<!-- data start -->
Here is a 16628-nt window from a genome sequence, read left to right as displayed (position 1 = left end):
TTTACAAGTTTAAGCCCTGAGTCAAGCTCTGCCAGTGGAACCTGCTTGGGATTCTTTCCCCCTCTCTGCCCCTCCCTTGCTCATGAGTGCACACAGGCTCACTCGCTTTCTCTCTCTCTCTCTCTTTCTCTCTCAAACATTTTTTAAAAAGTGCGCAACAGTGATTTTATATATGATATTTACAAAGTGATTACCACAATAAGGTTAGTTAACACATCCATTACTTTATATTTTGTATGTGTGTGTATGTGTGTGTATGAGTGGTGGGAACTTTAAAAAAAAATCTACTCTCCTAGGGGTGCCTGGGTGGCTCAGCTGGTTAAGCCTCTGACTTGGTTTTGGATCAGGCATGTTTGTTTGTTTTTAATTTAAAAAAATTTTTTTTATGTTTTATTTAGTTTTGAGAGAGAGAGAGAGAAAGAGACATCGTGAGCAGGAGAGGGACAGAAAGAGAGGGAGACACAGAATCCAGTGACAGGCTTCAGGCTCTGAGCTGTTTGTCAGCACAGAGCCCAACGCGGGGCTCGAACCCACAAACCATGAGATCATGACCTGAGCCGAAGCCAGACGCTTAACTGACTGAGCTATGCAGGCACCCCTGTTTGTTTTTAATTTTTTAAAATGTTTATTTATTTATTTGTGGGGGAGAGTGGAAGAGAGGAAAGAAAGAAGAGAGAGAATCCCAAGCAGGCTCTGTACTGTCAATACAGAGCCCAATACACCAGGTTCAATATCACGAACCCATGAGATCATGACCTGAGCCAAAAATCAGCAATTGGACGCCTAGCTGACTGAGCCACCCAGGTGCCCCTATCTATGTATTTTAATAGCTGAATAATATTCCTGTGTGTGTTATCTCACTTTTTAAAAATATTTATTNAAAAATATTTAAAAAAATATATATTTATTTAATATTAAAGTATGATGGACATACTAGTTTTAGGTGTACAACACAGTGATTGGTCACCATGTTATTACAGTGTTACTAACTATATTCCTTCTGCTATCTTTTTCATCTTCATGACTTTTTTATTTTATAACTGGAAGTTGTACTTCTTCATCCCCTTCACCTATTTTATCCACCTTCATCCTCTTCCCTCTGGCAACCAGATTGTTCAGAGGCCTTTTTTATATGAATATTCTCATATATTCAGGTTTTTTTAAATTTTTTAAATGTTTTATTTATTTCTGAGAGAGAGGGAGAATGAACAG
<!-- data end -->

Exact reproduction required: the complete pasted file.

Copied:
Here is a 16628-nt window from a genome sequence, read left to right as displayed (position 1 = left end):
TTTACAAGTTTAAGCCCTGAGTCAAGCTCTGCCAGTGGAACCTGCTTGGGATTCTTTCCCCCTCTCTGCCCCTCCCTTGCTCATGAGTGCACACAGGCTCACTCGCTTTCTCTCTCTCTCTCTCTTTCTCTCTCAAACATTTTTTAAAAAGTGCGCAACAGTGATTTTATATATGATATTTACAAAGTGATTACCACAATAAGGTTAGTTAACACATCCATTACTTTATATTTTGTATGTGTGTGTATGTGTGTGTATGAGTGGTGGGAACTTTAAAAAAAAATCTACTCTCCTAGGGGTGCCTGGGTGGCTCAGCTGGTTAAGCCTCTGACTTGGTTTTGGATCAGGCATGTTTGTTTGTTTTTAATTTAAAAAAATTTTTTTTATGTTTTATTTAGTTTTGAGAGAGAGAGAGAGAAAGAGACATCGTGAGCAGGAGAGGGACAGAAAGAGAGGGAGACACAGAATCCAGTGACAGGCTTCAGGCTCTGAGCTGTTTGTCAGCACAGAGCCCAACGCGGGGCTCGAACCCACAAACCATGAGATCATGACCTGAGCCGAAGCCAGACGCTTAACTGACTGAGCTATGCAGGCACCCCTGTTTGTTTTTAATTTTTTAAAATGTTTATTTATTTATTTGTGGGGGAGAGTGGAAGAGAGGAAAGAAAGAAGAGAGAGAATCCCAAGCAGGCTCTGTACTGTCAATACAGAGCCCAATACACCAGGTTCAATATCACGAACCCATGAGATCATGACCTGAGCCAAAAATCAGCAATTGGACGCCTAGCTGACTGAGCCACCCAGGTGCCCCTATCTATGTATTTTAATAGCTGAATAATATTCCTGTGTGTGTTATCTCACTTTTTAAAAATATTTATTNAAAAATATTTAAAAAAATATATATTTATTTAATATTAAAGTATGATGGACATACTAGTTTTAGGTGTACAACACAGTGATTGGTCACCATGTTATTACAGTGTTACTAACTATATTCCTTCTGCTATCTTTTTCATCTTCATGACTTTTTTATTTTATAACTGGAAGTTGTACTTCTTCATCCCCTTCACCTATTTTATCCACCTTCATCCTCTTCCCTCTGGCAACCAGATTGTTCAGAGGCCTTTTTTATATGAATATTCTCATATATTCAGGTTTTTTTAAATTTTTTAAATGTTTTATTTATTTCTGAGAGAGAGGGAGAATGAACAG